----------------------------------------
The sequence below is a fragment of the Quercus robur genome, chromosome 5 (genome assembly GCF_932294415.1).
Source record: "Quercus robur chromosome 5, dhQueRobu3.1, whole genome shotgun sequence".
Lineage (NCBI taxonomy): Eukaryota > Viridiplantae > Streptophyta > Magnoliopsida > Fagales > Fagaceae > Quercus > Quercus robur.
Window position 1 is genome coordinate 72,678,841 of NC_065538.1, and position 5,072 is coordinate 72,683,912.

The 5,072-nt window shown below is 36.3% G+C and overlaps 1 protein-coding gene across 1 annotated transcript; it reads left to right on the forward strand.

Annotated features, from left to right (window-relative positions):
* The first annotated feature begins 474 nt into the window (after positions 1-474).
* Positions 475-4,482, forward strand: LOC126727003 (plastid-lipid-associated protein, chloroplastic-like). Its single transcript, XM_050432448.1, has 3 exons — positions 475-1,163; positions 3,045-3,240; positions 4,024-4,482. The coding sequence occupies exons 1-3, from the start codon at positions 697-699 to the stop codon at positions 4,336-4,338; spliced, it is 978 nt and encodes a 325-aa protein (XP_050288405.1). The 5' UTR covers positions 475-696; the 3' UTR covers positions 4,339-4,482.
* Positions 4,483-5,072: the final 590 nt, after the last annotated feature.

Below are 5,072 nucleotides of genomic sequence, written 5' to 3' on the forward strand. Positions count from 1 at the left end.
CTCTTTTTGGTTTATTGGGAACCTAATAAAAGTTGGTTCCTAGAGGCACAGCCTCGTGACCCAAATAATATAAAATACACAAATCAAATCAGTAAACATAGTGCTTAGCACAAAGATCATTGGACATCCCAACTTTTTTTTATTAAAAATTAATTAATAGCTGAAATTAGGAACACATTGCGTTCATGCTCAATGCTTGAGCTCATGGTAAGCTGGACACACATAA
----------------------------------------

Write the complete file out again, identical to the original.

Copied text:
The sequence below is a fragment of the Quercus robur genome, chromosome 5 (genome assembly GCF_932294415.1).
Source record: "Quercus robur chromosome 5, dhQueRobu3.1, whole genome shotgun sequence".
Lineage (NCBI taxonomy): Eukaryota > Viridiplantae > Streptophyta > Magnoliopsida > Fagales > Fagaceae > Quercus > Quercus robur.
Window position 1 is genome coordinate 72,678,841 of NC_065538.1, and position 5,072 is coordinate 72,683,912.

The 5,072-nt window shown below is 36.3% G+C and overlaps 1 protein-coding gene across 1 annotated transcript; it reads left to right on the forward strand.

Annotated features, from left to right (window-relative positions):
* The first annotated feature begins 474 nt into the window (after positions 1-474).
* Positions 475-4,482, forward strand: LOC126727003 (plastid-lipid-associated protein, chloroplastic-like). Its single transcript, XM_050432448.1, has 3 exons — positions 475-1,163; positions 3,045-3,240; positions 4,024-4,482. The coding sequence occupies exons 1-3, from the start codon at positions 697-699 to the stop codon at positions 4,336-4,338; spliced, it is 978 nt and encodes a 325-aa protein (XP_050288405.1). The 5' UTR covers positions 475-696; the 3' UTR covers positions 4,339-4,482.
* Positions 4,483-5,072: the final 590 nt, after the last annotated feature.

Below are 5,072 nucleotides of genomic sequence, written 5' to 3' on the forward strand. Positions count from 1 at the left end.
CTCTTTTTGGTTTATTGGGAACCTAATAAAAGTTGGTTCCTAGAGGCACAGCCTCGTGACCCAAATAATATAAAATACACAAATCAAATCAGTAAACATAGTGCTTAGCACAAAGATCATTGGACATCCCAACTTTTTTTTATTAAAAATTAATTAATAGCTGAAATTAGGAACACATTGCGTTCATGCTCAATGCTTGAGCTCATGGTAAGCTGGACACACATAA